Most individuals refer to tinnitus as a ringing or buzzing sound. But tinnitus can’t always be classified in this way. Tinnitus doesn’t always manifest in one of those two ways. Actually, a wide range of sounds can be heard as a result of this condition. And that’s a significant fact.
Because, as useful as that “buzzing and ringing” shorthand may be, such a restricted description could make it challenging for some individuals to recognize their tinnitus symptoms. If Barb from down the road hears only whooshing or crashing in her ears, it might not even occur to her that tinnitus is to blame. So having a more thorough understanding of what tinnitus sounds like can be good for everyone, including Barb.
Tinnitus May Cause You to Hear These Noises
Broadly speaking, tinnitus is the perception of noise in the ears. In some cases, this noise really exists (this is known as objective tinnitus). And at other times, it can be phantom sounds in your ears (which means that the sounds can’t be heard by others and don’t actually exist – that’s called subjective tinnitus). The form of tinnitus you’re dealing with will most likely (but not always) have an impact on the noise you hear. And there are a lot of conceivable sounds you may hear:
- Roaring: The sound of roaring ocean waves is another typical tinnitus sound. It may sound calming at first, but the reality is that the noise is much more overwhelming than the gently lapping waves you may think.
- Static: The sound of static is another type of tinnitus noise. Whether that’s high energy or low energy static depends on the person and their distinct tinnitus.
- Buzzing: Sometimes, it’s a buzzing rather than a ringing. Many individuals even hear what sounds like cicada’s or other insects.
- Screeching: Have you ever heard the sound of grinding metal? You might have heard this noise if you’ve ever been near a construction site. But it’s the type of sound that often manifests when someone is suffering from tinnitus.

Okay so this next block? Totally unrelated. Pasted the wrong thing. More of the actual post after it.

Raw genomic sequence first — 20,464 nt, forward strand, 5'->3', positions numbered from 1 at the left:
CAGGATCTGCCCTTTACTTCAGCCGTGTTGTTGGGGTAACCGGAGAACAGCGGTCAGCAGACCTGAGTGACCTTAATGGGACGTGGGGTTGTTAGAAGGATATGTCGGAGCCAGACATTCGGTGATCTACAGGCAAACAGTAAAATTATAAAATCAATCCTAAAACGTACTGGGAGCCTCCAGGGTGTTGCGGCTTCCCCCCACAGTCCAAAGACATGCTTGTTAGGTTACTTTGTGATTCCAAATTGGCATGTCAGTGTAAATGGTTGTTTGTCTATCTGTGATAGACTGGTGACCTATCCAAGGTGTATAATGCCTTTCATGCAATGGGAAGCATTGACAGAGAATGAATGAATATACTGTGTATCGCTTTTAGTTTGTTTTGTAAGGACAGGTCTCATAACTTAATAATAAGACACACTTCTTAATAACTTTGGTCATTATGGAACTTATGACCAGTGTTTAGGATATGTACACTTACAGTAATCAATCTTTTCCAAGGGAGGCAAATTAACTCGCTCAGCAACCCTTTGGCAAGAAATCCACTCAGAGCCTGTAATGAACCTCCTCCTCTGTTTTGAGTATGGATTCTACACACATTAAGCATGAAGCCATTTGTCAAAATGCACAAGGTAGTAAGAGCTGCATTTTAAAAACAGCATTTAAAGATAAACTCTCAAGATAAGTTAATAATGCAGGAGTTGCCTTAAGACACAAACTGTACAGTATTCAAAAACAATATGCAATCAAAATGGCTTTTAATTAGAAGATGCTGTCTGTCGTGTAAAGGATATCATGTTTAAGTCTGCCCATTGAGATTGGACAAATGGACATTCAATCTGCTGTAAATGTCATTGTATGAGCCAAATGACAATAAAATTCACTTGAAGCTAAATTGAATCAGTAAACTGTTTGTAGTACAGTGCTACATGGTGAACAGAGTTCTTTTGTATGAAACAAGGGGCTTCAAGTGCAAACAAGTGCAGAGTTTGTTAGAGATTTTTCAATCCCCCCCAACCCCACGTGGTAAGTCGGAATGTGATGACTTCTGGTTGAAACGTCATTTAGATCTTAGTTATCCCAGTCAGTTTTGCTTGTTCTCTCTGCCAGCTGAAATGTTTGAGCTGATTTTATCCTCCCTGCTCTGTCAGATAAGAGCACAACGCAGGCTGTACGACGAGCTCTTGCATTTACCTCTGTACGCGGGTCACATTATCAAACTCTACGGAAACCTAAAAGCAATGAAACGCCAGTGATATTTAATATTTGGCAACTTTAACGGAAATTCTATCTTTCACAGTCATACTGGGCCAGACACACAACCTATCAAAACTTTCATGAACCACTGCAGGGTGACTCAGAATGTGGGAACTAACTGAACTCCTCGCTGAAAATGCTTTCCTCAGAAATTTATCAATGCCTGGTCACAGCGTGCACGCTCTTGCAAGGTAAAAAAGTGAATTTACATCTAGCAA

- Whooshing: Some individuals hear a whooshing sound triggered by blood circulation in and around the ears which is a kind of “objective tinnitus”. You’re essentially hearing the sound of your own heart pumping blood.
- Electric motor: Your vacuum cleaner has a very specific sound, in part because of its electric motor. Tinnitus flare-up’s, for some individuals, manifest this exact sound.
- Ringing: We’ll start with the most common sound, a ringing in the ears. This is frequently a high pitched ring or whine. In some cases, this sound is even referred to as a “tone”. When most individuals consider tinnitus, most of them think of this ringing.
- High-pitch whistle: You know that sound your tea kettle makes when it begins to boil? That exact high pitched squealing is sometimes heard by tinnitus sufferers. Not surprisingly, this one can be quite annoying.
This list is not complete, but it definitely starts to give you an idea of just how many possible sounds a person with tinnitus could hear.
Over Time Tinnitus Sounds Can Change
Someone with tinnitus can also hear more than one sound. Brandon, as an example, spent the majority of last week hearing a ringing sound. He got together with friends at a noisy restaurant last night and is now hearing a loud static noise. Tinnitus noises can and do change, sometimes regularly.
It’s not well understood why this happens (mostly because the causes of tinnitus aren’t always well understood).
Tinnitus treatments will typically take two possible strategies: masking the noise or helping your brain figure out how to dismiss the noise. And in either case, that means helping you identify and familiarize yourself with the sounds of your tinnitus, whatever they may be.